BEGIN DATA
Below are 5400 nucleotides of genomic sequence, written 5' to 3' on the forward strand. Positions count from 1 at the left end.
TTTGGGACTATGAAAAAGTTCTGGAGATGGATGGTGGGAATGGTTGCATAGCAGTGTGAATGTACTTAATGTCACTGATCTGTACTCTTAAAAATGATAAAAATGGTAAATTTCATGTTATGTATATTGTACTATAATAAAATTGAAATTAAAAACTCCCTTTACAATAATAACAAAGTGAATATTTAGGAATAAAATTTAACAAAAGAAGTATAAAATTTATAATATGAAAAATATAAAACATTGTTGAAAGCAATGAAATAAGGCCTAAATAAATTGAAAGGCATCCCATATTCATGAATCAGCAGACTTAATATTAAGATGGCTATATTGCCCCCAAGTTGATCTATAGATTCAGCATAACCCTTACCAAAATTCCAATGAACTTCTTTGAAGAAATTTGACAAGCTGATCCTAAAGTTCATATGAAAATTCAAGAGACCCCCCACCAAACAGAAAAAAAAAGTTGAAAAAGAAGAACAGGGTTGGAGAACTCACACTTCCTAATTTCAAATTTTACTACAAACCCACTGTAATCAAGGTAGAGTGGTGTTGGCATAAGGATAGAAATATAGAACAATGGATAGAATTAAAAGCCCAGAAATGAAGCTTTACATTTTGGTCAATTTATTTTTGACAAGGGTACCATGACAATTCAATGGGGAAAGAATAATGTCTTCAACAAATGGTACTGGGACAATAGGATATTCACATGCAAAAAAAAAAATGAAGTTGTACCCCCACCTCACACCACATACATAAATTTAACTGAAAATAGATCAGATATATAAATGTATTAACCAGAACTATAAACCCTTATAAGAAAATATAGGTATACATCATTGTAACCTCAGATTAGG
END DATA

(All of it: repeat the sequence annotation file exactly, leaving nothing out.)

Below are 5400 nucleotides of genomic sequence, written 5' to 3' on the forward strand. Positions count from 1 at the left end.
TTTGGGACTATGAAAAAGTTCTGGAGATGGATGGTGGGAATGGTTGCATAGCAGTGTGAATGTACTTAATGTCACTGATCTGTACTCTTAAAAATGATAAAAATGGTAAATTTCATGTTATGTATATTGTACTATAATAAAATTGAAATTAAAAACTCCCTTTACAATAATAACAAAGTGAATATTTAGGAATAAAATTTAACAAAAGAAGTATAAAATTTATAATATGAAAAATATAAAACATTGTTGAAAGCAATGAAATAAGGCCTAAATAAATTGAAAGGCATCCCATATTCATGAATCAGCAGACTTAATATTAAGATGGCTATATTGCCCCCAAGTTGATCTATAGATTCAGCATAACCCTTACCAAAATTCCAATGAACTTCTTTGAAGAAATTTGACAAGCTGATCCTAAAGTTCATATGAAAATTCAAGAGACCCCCCACCAAACAGAAAAAAAAAGTTGAAAAAGAAGAACAGGGTTGGAGAACTCACACTTCCTAATTTCAAATTTTACTACAAACCCACTGTAATCAAGGTAGAGTGGTGTTGGCATAAGGATAGAAATATAGAACAATGGATAGAATTAAAAGCCCAGAAATGAAGCTTTACATTTTGGTCAATTTATTTTTGACAAGGGTACCATGACAATTCAATGGGGAAAGAATAATGTCTTCAACAAATGGTACTGGGACAATAGGATATTCACATGCAAAAAAAAAAATGAAGTTGTACCCCCACCTCACACCACATACATAAATTTAACTGAAAATAGATCAGATATATAAATGTATTAACCAGAACTATAAACCCTTATAAGAAAATATAGGTATACATCATTGTAACCTCAGATTAGG